Trudeau supports pipelines, but wants 'responsible' energy production

Trudeau supports pipelines, but wants 'responsible' energy production
© Greg Nash

Canadian Prime Minister Justin TrudeauJustin Pierre James TrudeauA third-party Green candidate is greatest threat to Democrats Forget Greenland — Trump should offer statehood to these Canadian provinces How Justin Trudeau can make his second act a success MORE reiterated his support for oil pipeline projects on Thursday but said Canada needs to do a better job highlighting its work on moving natural resources “responsibility, sustainably, ethically, thinking about the long term.”

Asked about the rejected Keystone XL pipeline at a U.S. Chamber of Commerce event in Washington on Thursday, Trudeau said "one of the most important jobs of any Canadian prime minister is making sure we’re getting our resources to market.”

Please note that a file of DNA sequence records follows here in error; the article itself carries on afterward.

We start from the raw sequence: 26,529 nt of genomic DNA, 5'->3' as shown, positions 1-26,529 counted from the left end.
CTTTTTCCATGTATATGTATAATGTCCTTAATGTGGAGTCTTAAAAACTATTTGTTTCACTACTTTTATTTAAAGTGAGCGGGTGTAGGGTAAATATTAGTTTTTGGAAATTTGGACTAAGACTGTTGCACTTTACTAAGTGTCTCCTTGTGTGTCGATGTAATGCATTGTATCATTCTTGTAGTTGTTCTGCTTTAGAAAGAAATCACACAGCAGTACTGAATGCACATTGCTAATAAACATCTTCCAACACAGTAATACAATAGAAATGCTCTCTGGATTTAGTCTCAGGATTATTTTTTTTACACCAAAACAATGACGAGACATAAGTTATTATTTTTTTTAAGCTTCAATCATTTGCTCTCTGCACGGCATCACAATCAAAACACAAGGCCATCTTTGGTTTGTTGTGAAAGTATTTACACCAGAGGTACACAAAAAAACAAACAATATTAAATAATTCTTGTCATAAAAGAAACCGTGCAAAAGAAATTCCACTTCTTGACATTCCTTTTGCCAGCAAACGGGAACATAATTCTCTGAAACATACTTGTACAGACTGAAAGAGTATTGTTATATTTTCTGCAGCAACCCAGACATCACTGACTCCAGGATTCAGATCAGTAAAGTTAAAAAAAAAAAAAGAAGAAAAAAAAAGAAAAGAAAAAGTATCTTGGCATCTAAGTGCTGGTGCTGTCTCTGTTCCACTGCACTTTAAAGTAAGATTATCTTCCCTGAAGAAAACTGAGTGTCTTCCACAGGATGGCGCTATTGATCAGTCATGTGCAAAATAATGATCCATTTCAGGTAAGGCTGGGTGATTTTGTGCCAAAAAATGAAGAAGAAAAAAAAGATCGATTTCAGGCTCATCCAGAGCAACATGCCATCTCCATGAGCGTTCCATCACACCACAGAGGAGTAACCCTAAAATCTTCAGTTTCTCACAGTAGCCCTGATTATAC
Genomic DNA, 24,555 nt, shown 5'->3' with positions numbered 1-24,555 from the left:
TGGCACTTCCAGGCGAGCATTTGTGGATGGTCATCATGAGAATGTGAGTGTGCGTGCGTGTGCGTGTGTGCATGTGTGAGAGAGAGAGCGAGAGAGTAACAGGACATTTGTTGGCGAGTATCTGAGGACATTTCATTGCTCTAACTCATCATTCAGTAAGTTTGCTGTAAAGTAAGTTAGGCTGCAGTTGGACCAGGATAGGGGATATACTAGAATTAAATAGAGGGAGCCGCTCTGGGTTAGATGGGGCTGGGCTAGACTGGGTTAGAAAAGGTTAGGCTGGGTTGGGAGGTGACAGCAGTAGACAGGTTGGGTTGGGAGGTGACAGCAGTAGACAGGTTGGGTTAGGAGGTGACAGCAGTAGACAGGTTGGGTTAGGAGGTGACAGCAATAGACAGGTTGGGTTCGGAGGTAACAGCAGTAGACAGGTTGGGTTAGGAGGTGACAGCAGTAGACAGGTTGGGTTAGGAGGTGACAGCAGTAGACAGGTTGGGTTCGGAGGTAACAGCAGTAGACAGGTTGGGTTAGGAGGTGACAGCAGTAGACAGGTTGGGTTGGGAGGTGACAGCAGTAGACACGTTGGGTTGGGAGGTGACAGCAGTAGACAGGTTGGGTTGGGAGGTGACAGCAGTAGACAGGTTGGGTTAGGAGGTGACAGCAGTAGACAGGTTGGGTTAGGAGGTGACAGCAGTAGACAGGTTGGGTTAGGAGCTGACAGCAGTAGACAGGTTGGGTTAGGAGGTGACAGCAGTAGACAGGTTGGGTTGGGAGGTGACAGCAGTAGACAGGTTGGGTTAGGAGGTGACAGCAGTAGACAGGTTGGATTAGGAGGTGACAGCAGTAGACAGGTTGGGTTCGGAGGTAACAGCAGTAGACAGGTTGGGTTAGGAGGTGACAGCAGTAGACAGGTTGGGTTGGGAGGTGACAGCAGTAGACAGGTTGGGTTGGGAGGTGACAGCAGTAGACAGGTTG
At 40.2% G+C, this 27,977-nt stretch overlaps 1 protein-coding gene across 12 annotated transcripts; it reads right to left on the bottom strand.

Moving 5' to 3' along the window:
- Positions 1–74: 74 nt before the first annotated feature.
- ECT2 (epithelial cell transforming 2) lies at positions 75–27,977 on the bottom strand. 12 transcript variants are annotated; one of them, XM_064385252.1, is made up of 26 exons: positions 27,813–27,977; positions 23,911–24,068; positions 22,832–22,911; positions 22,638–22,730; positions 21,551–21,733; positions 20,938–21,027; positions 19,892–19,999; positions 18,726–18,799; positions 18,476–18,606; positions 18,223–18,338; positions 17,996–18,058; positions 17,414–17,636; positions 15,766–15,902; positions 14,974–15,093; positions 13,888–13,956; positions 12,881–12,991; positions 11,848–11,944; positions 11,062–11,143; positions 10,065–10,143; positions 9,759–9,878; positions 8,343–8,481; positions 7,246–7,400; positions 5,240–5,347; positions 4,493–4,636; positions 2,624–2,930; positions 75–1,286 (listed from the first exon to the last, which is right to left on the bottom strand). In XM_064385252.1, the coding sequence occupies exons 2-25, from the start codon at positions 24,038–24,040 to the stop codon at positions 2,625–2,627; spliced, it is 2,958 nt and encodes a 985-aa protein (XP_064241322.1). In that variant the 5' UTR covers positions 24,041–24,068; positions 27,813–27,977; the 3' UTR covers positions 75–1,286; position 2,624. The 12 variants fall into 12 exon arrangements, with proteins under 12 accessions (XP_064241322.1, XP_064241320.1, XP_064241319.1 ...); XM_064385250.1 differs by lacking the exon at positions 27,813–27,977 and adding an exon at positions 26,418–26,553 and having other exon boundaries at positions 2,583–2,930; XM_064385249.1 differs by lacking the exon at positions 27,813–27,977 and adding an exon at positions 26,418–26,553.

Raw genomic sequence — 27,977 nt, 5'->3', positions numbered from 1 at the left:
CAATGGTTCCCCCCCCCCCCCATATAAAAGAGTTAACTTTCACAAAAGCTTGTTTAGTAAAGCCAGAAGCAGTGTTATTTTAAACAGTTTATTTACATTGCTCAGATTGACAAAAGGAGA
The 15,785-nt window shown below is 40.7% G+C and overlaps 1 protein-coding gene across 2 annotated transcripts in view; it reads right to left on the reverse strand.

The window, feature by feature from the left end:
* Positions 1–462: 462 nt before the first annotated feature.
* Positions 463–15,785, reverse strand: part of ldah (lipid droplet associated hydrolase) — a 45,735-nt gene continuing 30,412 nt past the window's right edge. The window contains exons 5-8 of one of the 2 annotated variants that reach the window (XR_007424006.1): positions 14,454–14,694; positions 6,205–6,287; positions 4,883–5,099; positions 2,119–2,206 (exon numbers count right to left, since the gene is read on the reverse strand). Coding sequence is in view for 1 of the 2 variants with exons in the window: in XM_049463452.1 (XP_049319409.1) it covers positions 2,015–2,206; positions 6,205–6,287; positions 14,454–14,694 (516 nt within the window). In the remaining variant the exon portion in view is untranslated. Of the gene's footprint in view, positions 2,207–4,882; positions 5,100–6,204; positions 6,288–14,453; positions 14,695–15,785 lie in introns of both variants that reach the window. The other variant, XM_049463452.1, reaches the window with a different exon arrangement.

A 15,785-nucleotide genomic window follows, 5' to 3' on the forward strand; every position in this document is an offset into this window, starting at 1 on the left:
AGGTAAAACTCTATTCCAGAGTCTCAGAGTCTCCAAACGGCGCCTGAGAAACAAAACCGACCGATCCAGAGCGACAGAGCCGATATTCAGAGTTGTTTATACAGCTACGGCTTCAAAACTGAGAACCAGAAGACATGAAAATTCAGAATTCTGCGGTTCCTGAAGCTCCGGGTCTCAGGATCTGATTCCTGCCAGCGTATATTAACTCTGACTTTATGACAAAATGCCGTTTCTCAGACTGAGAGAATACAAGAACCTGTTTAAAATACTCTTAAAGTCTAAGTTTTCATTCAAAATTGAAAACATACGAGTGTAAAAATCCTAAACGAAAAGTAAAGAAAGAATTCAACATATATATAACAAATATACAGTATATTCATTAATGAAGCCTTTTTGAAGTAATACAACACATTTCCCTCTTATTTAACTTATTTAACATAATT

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But he said his government needs to do a better job emphasizing its focus on more sustainable energy production. 

“We’ve had to do a lot to restore Canadians’ confidence that we are being thoughtful and responsible in our approach to this and go a long way towards reassuring the global community that Canada is very much aware and responsive to the challenges we face," he said.

Greens had criticized Trudeau’s predecessor, Stephen Harper, for not doing enough on climate issues, including issuing underwhelming carbon reduction goals and emphasizing oil production from Alberta’s oil sands. 

Since taking office in October, Trudeau has used a different tact, saying the country is ready to play its part in addressing climate change. At the same time, he’s stood by the country’s energy sector, criticizing President Obama’s November decision to reject the Keystone pipeline.

On Thursday, Trudeau said Canada can manage to both produce energy and be environmentally-friendly. 

“We have to move forward in a way that highlights that our resources — our brand as country — is one of responsibility, sustainability, ethical behaviors, responsible actions, and there’s more work to be done on that,” he said. “That’s very much how we’re moving forward.”